Power drill, power screwdriver, hammer drill
A few distinctions in power drill terminology:
- The word drill usually refers to an electric drill with a cord and only one speed. Though they do screw, they are used primarily to drill, and the chuck accepts various types of shank.
- The power screwdriver is meant to screw, has one speed and takes hexagon-shaped shanks. Smaller than a drill driver, it is more powerful and the battery lasts longer. When it encounters resistance, it hammers in the direction of rotation to sink the screw more easily.
- The drill driver refers to cordless drills that operate with rechargeable batteries. They usually have two speeds and the chuck accepts various types of shank. Torque settings can be adjusted to screw as well as drill.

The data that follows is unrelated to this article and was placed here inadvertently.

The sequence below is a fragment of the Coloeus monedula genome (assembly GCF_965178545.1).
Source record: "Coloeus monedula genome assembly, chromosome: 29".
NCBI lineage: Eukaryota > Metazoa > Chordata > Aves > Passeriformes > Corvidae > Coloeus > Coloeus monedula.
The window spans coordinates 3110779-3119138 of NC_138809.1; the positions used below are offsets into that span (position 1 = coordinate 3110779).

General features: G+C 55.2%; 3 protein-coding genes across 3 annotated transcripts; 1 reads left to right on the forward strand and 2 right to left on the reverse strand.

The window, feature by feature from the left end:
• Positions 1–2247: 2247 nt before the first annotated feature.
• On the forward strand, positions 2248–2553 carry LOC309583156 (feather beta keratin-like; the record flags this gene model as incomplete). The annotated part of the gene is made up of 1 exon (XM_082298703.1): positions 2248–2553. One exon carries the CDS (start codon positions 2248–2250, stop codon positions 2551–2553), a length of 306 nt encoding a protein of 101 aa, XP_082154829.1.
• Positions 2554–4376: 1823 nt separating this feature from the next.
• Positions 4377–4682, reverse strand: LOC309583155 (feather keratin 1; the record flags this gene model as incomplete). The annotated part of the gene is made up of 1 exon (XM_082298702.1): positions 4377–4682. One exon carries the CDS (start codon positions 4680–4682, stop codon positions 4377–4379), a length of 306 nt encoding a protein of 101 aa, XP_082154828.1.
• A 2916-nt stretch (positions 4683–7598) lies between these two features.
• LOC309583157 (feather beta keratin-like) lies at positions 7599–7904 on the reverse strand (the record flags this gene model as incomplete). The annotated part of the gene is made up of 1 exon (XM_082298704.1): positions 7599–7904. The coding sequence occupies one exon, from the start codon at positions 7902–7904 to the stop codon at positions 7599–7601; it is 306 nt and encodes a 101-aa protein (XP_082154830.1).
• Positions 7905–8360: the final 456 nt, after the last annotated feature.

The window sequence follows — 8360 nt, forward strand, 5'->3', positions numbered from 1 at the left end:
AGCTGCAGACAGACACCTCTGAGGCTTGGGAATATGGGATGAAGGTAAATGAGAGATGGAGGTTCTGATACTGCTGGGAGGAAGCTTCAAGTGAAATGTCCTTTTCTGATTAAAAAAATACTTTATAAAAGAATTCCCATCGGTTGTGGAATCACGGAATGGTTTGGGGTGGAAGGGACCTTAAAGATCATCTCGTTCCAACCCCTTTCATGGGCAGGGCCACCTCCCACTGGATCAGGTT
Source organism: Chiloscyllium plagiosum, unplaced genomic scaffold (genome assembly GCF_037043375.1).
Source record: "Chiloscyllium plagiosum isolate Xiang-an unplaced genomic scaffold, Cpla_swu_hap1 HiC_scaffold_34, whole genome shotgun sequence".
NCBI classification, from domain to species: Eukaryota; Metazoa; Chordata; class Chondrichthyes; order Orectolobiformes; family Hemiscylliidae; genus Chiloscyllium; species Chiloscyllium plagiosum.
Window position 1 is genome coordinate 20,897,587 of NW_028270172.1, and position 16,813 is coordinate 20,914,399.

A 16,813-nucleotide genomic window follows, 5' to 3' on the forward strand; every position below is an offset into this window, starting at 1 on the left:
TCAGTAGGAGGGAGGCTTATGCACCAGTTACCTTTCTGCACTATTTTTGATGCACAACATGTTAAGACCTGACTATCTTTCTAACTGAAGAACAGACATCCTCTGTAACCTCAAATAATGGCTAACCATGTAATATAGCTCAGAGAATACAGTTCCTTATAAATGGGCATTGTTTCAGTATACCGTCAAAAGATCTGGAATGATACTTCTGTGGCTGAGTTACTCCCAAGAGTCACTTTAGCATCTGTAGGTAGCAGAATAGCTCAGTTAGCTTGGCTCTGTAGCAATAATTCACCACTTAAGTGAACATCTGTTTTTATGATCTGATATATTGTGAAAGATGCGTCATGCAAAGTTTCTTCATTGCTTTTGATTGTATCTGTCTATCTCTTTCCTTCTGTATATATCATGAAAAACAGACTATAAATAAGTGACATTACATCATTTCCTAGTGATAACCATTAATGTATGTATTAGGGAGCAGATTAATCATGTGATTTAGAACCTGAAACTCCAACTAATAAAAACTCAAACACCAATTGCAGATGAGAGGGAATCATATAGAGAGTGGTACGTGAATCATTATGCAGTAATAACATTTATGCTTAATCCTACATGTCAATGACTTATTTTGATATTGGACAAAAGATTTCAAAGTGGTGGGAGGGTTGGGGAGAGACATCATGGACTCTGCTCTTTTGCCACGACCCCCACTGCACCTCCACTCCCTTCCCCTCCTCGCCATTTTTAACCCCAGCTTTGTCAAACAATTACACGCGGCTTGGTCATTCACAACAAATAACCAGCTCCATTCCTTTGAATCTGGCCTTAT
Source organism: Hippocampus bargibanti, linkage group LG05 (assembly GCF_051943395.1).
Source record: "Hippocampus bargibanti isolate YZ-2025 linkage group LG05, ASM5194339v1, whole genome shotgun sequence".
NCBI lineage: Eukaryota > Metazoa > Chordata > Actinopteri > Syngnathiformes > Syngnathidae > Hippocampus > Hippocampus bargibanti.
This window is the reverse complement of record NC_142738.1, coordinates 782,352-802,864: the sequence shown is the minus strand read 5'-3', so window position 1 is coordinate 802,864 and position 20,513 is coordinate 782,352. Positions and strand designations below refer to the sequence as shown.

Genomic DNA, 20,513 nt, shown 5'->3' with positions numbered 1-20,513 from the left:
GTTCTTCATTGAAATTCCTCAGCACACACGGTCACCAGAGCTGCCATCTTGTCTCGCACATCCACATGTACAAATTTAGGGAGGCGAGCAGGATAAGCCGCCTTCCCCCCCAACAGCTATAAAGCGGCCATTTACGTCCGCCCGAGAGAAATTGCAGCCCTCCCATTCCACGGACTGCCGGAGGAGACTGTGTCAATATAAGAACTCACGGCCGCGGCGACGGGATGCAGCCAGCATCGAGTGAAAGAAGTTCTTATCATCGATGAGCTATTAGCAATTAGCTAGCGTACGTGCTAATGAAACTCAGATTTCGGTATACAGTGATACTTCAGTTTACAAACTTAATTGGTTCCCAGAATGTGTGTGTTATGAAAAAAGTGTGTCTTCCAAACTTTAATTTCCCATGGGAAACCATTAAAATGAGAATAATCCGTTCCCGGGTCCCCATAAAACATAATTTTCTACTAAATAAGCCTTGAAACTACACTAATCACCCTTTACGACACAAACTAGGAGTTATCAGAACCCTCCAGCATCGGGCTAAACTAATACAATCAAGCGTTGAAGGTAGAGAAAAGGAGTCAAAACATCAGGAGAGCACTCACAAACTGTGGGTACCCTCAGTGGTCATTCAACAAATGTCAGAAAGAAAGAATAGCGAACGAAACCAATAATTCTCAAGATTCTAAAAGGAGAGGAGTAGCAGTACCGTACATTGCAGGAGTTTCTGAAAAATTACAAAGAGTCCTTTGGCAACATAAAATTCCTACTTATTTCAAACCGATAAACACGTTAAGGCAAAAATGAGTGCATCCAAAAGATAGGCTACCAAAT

- The hammer drill takes an SDS or cylindrical shank, depending on the model. It has a minimum of two speeds and three modes, making it possible to drill, screw and work through concrete. It has an additional handle for increased control. In the “drill” mode, the bit hammers back and forth within the chuck, which strikes the concrete.